The best thing about the 2004 biopic Ray is Jamie Foxx’s incredibly realistic portrayal of Ray Charles. Foxx was deservedly quite victorious during awards season that year. His mannerisms, speech, and onstage performances captured Charles with startling accuracy. Though the movie ultimately falls back on certain musical biopic cliches, Ray is a strong movie even beyond Foxx’s star turn. With the film now available on Blu-ray, there is no better time to check it out again.
Ray tracks the life and times of Ray Charles from young adulthood in the 1940s, right up to his mainstream smash hits like “Georgia On My Mind” in the ’60s. If that wasn’t already a big enough chunk of time, flashbacks to Charles’ early childhood pop up regularly. Along the way we see Charles struggling early in his career to establish his own sound. Unscrupulous business associates attempt to take advantage of Charles’ blindness. Racism runs rampant as the artist is forced to perform at segregated concerts.
Director Taylor Hackford, nominated for an Oscar for his work here, does an impressive job juggling all the material. The rush of Charles’ early career is the most exciting aspect of the film, as Charles finds his voice by fusing R&B with gospel. The film is at its best when it depicts the creation of music, both onstage and in the studio. Songs like “Mess Around,” “I Got a Woman,” and especially “What’d I Say” are presented as set pieces demonstrating why Charles was nicknamed The Genius. The movie keeps the primary focus on the man’s artistry, showing his developing his approach both as a singer and arranger.
Charles’ personal troubles are not shied away from. His heroin addiction is a very prominent element. Late in the film’s lengthy 152 minute running time, it starts to feel a little like too many other drug-addicted celebrity biopics. Of course, thankfully Charles was able to successfully overcome his drug problem unlike the subjects of some of those other films. Providing the adult Charles’ problems with some context, the gut-wrenching early childhood scenes show Charles dealing with the death of his younger brother and subsequent onset of vision problems. Whether entirely accurate or not (as with any biopic, certain events have been dramatized for effect) the childhood tragedies add depth to the personal demons Charles battles later in life.
Even though Foxx easily dominates the film, there are several key supporting performances that strengthen Ray. Charles’ mother Aretha is portrayed by Sharon Warren. She gives the most underrated performance in the film, teaching the young Charles how to deal with his disability. Kerry Washington plays Della Bea, the long-suffering wife of Charles. She has some heartbreaking moments as she tries to balance raising her children while accepting her husband’s barely-hid adultery. As Charles’ mistress (and back-up singer) Margie Hendricks, Regina King is also excellent in a role that earned her numerous award nominations.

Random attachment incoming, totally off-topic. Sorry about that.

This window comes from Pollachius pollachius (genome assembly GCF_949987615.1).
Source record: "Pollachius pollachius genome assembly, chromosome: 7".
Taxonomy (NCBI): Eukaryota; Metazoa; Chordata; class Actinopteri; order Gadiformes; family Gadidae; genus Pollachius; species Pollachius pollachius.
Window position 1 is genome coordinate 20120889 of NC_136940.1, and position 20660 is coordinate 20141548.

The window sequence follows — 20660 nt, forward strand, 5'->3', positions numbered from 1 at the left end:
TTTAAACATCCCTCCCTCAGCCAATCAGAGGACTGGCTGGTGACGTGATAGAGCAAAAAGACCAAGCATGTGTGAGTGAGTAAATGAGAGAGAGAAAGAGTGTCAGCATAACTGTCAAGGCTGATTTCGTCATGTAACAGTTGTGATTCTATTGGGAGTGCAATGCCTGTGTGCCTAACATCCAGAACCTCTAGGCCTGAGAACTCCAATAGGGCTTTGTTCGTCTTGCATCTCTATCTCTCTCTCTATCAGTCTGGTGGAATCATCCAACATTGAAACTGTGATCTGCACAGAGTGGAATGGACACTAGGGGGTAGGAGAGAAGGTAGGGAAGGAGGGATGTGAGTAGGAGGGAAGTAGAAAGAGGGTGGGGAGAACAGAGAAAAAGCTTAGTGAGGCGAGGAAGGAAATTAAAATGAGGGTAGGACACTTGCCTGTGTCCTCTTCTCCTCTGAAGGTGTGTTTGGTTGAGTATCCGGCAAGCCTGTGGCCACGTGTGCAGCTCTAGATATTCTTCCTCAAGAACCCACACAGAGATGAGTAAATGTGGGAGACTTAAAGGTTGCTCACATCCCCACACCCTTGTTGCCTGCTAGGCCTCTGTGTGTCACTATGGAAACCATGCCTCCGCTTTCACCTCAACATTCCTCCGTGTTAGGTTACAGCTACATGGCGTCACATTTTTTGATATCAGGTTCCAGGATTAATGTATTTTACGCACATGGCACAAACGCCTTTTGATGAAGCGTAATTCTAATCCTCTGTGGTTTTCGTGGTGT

Ray looks outstanding on Blu-ray in 1080p high definition. From the clouds of smoke swirling throughout the music clubs to the flashbacks of young Charles with his mother, the clarity is very impressive. The movie is vibrantly colorful during the flashbacks, with the ground looking like red clay. There is plenty of definition even in the jam-packed audiences during performance scenes. The clubs and theatres are often full of shadows, but there is a richness to the shades of greys and deep black levels. I’ve seen Ray on standard DVD, and the Blu-ray is a strong upgrade in all departments.
For a movie that features so much classic music, the audio side of things needs to be as close to perfect as possible. Ray really nails it with a 5.1 DTS-HD Master Audio soundtrack that makes the viewer feel like they are right in the middle of the audience. From the rasp of Charles’ voice, to the deep bass, to the crack of the drums, the live performances are realistic sounding. The performance venue scenes make good use of all speakers, with audience noise and applause coming from all directions. All the dialogue is clear, with no trouble understanding lines even during the noisiest scenes.
Carrying over from the standard definition DVD release are numerous bonus features. If you’re upgrading from that format, prepare to be disappointed if you were hoping for anything new. But for those who skipped the previous release, there is much to like in the commentary, deleted scenes, various featurettes, and extended musical sequences.Powered by Sidelines